Obama buys time, but raises stakes on spill response 

A sustained push to improve perceptions about his handling of the BP oil spill may have bought President Obama some time -- but the crisis will continue to be a political problem for the White House.

The administration this week won mixed results from back-to-back events aimed at demonstrating a new muscularity in Obama's handling of the crisis.

"I think what he did was stop the bleeding," said George C. Edwards III, a political scientist at Texas A&M University. "It was becoming a big problem for him."

In quick succession, Obama made his fourth trip to the Gulf Coast, addressed the nation from the Oval Office and emerged from a four-hour meeting with BP officials with a deal in hand to create a $20 billion compensation fund for victims.

The administration got an unplanned, extra day's boon from the saga when Rep. Joe Barton, a Texas Republican, was forced by his own party to retract remarks apologizing to BP and calling the $20 billion a "shakedown."

By most political standards, it should have been a strong week for Obama and possibly a turning point in overwhelmingly negative public opinions about his leadership skills in handling the spill.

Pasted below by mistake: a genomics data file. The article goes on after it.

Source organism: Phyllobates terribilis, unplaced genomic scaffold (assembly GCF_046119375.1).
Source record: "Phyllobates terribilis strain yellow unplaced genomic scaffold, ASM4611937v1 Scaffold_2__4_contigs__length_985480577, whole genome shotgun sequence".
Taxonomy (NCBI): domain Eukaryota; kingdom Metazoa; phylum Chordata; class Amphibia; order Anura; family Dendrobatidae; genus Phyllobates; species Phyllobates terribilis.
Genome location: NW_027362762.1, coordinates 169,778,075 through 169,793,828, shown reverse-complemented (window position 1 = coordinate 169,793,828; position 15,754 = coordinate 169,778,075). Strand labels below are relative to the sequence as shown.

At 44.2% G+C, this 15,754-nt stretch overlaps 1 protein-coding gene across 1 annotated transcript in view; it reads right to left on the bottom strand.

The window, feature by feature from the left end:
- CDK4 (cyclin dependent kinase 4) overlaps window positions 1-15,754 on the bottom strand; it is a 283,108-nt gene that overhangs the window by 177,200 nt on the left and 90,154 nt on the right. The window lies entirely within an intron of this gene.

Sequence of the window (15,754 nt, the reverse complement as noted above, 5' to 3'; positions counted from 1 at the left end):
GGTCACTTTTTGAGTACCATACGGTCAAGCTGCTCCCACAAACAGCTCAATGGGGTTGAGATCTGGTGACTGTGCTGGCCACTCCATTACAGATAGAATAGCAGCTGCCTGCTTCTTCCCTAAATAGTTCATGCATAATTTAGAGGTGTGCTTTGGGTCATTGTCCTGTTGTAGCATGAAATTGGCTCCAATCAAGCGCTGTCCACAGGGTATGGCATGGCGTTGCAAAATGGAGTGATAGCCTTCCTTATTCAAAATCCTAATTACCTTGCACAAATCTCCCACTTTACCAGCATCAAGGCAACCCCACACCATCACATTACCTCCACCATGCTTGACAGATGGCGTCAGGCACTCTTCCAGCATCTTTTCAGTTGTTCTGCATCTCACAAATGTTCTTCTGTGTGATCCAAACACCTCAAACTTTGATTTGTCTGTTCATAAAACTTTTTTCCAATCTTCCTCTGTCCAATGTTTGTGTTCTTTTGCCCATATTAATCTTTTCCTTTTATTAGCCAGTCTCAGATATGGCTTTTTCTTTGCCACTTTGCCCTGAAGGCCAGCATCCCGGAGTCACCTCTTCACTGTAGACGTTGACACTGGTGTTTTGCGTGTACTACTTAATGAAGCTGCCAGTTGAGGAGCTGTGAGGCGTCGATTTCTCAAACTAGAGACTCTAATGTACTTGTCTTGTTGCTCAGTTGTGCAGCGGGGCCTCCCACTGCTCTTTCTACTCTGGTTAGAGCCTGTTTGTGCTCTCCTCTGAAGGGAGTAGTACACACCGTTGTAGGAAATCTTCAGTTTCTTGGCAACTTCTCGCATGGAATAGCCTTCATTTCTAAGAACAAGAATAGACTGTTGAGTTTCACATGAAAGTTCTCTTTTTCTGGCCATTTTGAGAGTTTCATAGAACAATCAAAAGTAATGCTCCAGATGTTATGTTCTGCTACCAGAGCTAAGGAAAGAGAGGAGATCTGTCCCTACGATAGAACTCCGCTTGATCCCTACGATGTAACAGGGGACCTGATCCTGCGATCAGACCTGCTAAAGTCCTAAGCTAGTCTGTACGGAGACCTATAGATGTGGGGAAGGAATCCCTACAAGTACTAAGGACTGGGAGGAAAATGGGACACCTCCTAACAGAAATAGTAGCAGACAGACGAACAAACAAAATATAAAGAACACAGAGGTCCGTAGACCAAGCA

But the Oval Office speech was not great, according to many in his own party. And polls taken midweek showed a majority of Americans still critical of Obama's mastery of the crisis.

"I don't think there is any question the speech was not a resounding success," said Keir Murray, a Democratic strategist. "I think this is one of those problems that is just not going to go away for him until they plug that leak."

As part of the public relations push, Obama invited prominent liberal commentators to a private meeting at the White House, including Rachel Maddow of MSNBC, Eugene Robinson of the Washington Post, Gail Collins of the New York Times and Gerald Seib of the Wall Street Journal.

Recent polls released by CNN, Fox News and the Associated Press all showed sharp declines in public attitudes about Obama's handling of the crisis, while his overall job approval rating has remained level.

Whether the administration can turn Obama's management of the spill response into a political asset for the fall campaigns remains problematic, although it's also true that polling numbers tend to lag shifts in public opinion.

Either way, Obama's full embrace of the issue this past week, in large part a response to complaints he appeared too detached from the problem before, greatly increase his political stakes in the outcome -- essentially tying his fortunes to a continuing environmental and economic disaster.

"It's a wild card issue for Obama," said John Fortier, a political scholar at the free market American Enterprise Institute. "It's a difficult position for him because he doesn't look strong, he didn't give a great speech, and while he's still not dramatically hurt by it, there is still a danger hanging over him."


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